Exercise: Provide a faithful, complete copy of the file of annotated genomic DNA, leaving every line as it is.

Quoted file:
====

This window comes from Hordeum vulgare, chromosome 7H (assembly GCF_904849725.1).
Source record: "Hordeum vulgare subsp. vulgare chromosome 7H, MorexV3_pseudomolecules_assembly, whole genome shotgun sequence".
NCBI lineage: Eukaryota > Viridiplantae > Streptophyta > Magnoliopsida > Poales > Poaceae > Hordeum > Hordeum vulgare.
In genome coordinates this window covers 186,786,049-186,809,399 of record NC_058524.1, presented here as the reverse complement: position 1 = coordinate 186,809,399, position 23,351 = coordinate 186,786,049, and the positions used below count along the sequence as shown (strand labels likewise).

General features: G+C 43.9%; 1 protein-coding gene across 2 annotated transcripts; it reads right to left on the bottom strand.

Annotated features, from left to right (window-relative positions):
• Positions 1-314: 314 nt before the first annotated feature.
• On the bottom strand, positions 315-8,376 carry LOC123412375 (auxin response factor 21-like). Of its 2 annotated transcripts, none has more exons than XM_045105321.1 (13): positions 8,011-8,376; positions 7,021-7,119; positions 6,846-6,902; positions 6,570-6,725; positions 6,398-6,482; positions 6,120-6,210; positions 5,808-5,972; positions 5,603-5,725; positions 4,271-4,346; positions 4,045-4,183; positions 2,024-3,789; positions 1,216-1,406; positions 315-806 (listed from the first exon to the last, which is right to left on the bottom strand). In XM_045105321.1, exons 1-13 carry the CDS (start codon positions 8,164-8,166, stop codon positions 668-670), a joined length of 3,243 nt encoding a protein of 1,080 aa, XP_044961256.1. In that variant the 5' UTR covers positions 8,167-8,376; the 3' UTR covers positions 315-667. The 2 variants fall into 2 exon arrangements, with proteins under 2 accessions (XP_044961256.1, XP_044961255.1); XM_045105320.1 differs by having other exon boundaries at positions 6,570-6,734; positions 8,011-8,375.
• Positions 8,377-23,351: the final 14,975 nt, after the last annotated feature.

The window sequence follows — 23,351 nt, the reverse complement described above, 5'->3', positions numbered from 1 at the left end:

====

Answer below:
This window comes from Hordeum vulgare, chromosome 7H (assembly GCF_904849725.1).
Source record: "Hordeum vulgare subsp. vulgare chromosome 7H, MorexV3_pseudomolecules_assembly, whole genome shotgun sequence".
NCBI lineage: Eukaryota > Viridiplantae > Streptophyta > Magnoliopsida > Poales > Poaceae > Hordeum > Hordeum vulgare.
In genome coordinates this window covers 186,786,049-186,809,399 of record NC_058524.1, presented here as the reverse complement: position 1 = coordinate 186,809,399, position 23,351 = coordinate 186,786,049, and the positions used below count along the sequence as shown (strand labels likewise).

General features: G+C 43.9%; 1 protein-coding gene across 2 annotated transcripts; it reads right to left on the bottom strand.

Annotated features, from left to right (window-relative positions):
• Positions 1-314: 314 nt before the first annotated feature.
• On the bottom strand, positions 315-8,376 carry LOC123412375 (auxin response factor 21-like). Of its 2 annotated transcripts, none has more exons than XM_045105321.1 (13): positions 8,011-8,376; positions 7,021-7,119; positions 6,846-6,902; positions 6,570-6,725; positions 6,398-6,482; positions 6,120-6,210; positions 5,808-5,972; positions 5,603-5,725; positions 4,271-4,346; positions 4,045-4,183; positions 2,024-3,789; positions 1,216-1,406; positions 315-806 (listed from the first exon to the last, which is right to left on the bottom strand). In XM_045105321.1, exons 1-13 carry the CDS (start codon positions 8,164-8,166, stop codon positions 668-670), a joined length of 3,243 nt encoding a protein of 1,080 aa, XP_044961256.1. In that variant the 5' UTR covers positions 8,167-8,376; the 3' UTR covers positions 315-667. The 2 variants fall into 2 exon arrangements, with proteins under 2 accessions (XP_044961256.1, XP_044961255.1); XM_045105320.1 differs by having other exon boundaries at positions 6,570-6,734; positions 8,011-8,375.
• Positions 8,377-23,351: the final 14,975 nt, after the last annotated feature.

The window sequence follows — 23,351 nt, the reverse complement described above, 5'->3', positions numbered from 1 at the left end: